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Ecology and Epidemiology

Relationships Between Aulacorthum solani and Soybean Dwarf Virus: Effect of Temperature on Transmission. Vernon D. Damsteegt, Research plant pathologists, U.S. Department of Agriculture, Agricultural Research Service, Foreign Disease-Weed Science Research, Ft. Detrick, Bldg. 1301, Frederick, MD 21701; Adrianna D. Hewings, Research plant pathologists, U.S. Department of Agriculture, Agricultural Research Service, Foreign Disease-Weed Science Research, Ft. Detrick, Bldg. 1301, Frederick, MD 21701. Phytopathology 77:515-518. Accepted for publication 17 September 1986. This article is in the public domain and not copyrightable. It may be freely reprinted with customary crediting of the source. The American Phytopathological Society, 1987.. DOI: 10.1094/Phyto-77-515.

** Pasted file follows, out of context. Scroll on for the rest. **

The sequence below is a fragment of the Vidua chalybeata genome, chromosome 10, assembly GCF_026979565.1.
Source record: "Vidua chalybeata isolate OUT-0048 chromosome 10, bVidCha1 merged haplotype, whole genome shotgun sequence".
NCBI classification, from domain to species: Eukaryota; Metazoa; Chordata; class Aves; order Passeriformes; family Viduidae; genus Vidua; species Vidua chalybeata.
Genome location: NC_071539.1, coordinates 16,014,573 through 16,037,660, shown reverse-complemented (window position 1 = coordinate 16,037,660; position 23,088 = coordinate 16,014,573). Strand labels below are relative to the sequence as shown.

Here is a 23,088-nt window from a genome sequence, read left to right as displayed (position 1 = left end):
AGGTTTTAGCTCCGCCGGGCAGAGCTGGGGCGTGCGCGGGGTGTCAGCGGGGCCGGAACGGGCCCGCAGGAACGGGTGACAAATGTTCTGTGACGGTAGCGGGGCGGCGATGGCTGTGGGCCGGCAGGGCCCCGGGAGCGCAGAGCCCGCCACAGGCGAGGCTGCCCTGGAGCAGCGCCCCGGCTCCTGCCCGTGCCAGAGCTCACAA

Transmission characteristics of two strains of soybean dwarf virus (SDV-D and SDV-Y) were studied using Japanese and California populations of the aphid vector Aulacorthum (Acyrthosiphon) solani. Latent periods of the virus strains were 12 and 15 hr in aphids from the Japanese colony and 15 and 21 hr in aphids from the California colony for SDV-D and SDV-Y, respectively. Both strains persisted longer in the Japanese than in the California aphids and SDV-D persisted longer than SDV-Y in both aphid populations. Both strains had minimal acquisition access (AAP) and inoculation access periods (IAP) of 30 min; optimal AAP and IAP were 48 hr. Transmission and acquisition efficiency of both strains by either vector was greater at 2022 C than at 29 C, 1011 C, or 5 C.

Additional keywords: luteovirus, subterranean clover red leaf virus.